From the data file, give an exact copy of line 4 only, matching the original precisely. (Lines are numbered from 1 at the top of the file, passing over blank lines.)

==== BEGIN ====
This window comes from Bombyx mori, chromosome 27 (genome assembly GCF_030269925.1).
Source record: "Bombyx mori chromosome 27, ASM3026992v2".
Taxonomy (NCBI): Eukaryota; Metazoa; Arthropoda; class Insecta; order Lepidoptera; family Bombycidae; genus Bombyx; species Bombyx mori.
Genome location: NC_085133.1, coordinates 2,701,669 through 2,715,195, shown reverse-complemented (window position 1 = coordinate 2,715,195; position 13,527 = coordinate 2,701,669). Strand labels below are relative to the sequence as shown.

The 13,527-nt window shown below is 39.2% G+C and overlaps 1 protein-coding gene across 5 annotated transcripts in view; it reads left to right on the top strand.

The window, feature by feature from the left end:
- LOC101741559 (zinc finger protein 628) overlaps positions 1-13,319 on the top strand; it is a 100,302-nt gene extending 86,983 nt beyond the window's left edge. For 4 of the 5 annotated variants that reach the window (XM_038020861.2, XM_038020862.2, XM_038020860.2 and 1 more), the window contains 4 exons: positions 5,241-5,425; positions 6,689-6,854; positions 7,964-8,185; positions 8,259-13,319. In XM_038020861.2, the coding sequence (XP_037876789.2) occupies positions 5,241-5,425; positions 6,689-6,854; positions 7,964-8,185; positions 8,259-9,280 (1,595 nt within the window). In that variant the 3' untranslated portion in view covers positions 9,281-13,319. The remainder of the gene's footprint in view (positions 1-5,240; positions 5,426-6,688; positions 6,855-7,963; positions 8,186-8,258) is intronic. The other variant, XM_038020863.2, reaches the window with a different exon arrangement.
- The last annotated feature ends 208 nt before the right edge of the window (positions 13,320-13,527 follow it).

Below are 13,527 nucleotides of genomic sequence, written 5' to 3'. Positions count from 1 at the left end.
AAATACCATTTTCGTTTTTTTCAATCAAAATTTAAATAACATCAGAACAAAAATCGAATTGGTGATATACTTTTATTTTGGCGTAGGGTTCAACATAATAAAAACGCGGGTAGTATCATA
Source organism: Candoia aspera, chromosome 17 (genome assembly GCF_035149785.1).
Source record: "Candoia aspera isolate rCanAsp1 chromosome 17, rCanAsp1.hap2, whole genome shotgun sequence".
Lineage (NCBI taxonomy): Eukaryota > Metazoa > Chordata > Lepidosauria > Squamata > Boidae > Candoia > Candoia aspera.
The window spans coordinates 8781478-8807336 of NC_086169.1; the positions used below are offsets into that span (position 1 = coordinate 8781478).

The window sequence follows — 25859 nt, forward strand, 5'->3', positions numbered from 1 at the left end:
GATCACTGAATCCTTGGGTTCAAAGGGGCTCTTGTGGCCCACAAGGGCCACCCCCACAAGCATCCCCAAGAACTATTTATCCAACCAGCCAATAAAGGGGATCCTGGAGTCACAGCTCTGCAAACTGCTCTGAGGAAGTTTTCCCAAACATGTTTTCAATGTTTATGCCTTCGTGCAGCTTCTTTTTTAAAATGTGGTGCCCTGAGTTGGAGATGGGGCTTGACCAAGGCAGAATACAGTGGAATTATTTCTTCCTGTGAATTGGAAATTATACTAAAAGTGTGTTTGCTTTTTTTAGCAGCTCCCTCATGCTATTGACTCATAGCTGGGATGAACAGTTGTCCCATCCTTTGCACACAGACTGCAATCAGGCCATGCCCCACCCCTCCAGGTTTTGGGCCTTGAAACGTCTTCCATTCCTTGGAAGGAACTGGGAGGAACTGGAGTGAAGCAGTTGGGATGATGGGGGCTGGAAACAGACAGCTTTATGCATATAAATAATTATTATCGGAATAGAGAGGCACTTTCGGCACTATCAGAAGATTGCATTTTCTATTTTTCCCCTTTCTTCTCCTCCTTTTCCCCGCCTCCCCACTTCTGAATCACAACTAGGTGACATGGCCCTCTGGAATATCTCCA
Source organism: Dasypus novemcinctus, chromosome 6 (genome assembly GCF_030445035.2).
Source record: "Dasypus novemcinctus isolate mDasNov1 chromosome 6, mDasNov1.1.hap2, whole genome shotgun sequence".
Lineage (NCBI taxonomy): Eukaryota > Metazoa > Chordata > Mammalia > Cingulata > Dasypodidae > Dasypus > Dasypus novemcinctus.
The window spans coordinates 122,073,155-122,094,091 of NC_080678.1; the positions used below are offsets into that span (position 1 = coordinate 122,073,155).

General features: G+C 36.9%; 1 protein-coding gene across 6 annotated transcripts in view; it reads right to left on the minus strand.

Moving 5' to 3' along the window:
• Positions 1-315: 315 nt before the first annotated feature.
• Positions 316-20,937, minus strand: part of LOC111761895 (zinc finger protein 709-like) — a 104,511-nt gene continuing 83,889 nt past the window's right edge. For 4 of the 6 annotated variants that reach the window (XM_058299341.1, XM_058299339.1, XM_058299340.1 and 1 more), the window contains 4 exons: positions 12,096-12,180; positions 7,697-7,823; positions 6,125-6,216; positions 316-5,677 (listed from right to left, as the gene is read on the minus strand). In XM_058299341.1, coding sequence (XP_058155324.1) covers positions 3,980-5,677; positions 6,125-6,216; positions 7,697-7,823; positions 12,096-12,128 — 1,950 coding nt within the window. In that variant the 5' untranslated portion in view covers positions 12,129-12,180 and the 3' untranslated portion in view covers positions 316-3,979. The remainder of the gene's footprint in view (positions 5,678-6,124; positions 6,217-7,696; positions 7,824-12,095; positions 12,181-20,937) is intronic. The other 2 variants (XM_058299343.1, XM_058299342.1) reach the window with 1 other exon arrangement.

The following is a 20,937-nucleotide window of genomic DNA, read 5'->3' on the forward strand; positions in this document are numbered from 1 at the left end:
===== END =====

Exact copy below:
Genome location: NC_085133.1, coordinates 2,701,669 through 2,715,195, shown reverse-complemented (window position 1 = coordinate 2,715,195; position 13,527 = coordinate 2,701,669). Strand labels below are relative to the sequence as shown.